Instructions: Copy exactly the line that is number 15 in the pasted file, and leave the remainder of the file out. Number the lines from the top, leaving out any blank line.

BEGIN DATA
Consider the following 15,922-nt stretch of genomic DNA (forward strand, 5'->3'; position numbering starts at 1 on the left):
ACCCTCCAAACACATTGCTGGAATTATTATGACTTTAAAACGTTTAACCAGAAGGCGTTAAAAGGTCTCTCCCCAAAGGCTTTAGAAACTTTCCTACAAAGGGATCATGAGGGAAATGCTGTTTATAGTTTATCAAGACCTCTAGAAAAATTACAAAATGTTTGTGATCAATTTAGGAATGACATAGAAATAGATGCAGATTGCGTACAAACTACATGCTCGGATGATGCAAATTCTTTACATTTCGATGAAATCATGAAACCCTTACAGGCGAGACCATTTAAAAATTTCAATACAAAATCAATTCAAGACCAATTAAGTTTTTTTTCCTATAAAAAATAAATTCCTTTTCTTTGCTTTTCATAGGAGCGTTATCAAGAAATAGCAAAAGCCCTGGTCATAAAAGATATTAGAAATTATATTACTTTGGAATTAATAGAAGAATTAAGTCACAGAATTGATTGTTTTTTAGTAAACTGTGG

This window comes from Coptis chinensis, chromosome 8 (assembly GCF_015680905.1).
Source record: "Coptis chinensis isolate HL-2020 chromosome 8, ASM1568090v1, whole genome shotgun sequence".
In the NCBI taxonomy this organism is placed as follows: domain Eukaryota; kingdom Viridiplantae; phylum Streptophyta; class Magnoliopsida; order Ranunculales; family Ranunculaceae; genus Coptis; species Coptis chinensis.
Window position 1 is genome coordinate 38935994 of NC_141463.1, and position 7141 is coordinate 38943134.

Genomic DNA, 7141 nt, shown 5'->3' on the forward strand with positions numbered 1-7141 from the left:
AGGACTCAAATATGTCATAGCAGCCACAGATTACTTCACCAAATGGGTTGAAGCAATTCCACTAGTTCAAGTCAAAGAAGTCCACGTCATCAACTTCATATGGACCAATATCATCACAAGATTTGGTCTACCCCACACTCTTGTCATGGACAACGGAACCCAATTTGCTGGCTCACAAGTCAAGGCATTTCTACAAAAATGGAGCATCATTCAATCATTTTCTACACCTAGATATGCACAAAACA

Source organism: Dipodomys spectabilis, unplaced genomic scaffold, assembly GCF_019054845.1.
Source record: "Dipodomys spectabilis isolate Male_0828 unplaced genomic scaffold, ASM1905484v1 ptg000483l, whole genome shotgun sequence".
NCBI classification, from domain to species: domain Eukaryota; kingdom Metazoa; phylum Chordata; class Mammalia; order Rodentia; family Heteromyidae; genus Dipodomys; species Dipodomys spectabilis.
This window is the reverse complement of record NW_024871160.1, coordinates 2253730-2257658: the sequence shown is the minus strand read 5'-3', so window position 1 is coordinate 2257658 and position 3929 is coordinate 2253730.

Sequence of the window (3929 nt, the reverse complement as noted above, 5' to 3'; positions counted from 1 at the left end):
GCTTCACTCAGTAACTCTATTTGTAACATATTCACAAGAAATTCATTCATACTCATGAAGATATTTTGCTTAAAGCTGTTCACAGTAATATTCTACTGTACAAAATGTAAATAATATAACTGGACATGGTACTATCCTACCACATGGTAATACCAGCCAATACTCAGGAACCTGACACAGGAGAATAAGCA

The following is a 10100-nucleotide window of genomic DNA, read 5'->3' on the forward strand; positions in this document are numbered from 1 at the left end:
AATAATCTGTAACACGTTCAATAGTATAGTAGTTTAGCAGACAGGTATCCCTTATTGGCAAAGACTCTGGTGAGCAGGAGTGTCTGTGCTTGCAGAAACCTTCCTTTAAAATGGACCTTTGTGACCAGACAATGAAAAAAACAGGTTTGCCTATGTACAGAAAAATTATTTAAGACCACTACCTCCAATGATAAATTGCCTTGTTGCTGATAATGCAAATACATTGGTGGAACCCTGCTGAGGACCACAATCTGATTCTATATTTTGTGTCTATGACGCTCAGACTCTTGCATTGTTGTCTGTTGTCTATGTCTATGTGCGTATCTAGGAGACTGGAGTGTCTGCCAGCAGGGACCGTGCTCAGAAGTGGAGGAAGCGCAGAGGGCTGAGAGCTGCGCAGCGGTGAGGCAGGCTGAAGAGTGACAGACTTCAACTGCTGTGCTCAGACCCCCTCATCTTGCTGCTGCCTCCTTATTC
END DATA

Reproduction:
The following is a 10100-nucleotide window of genomic DNA, read 5'->3' on the forward strand; positions in this document are numbered from 1 at the left end: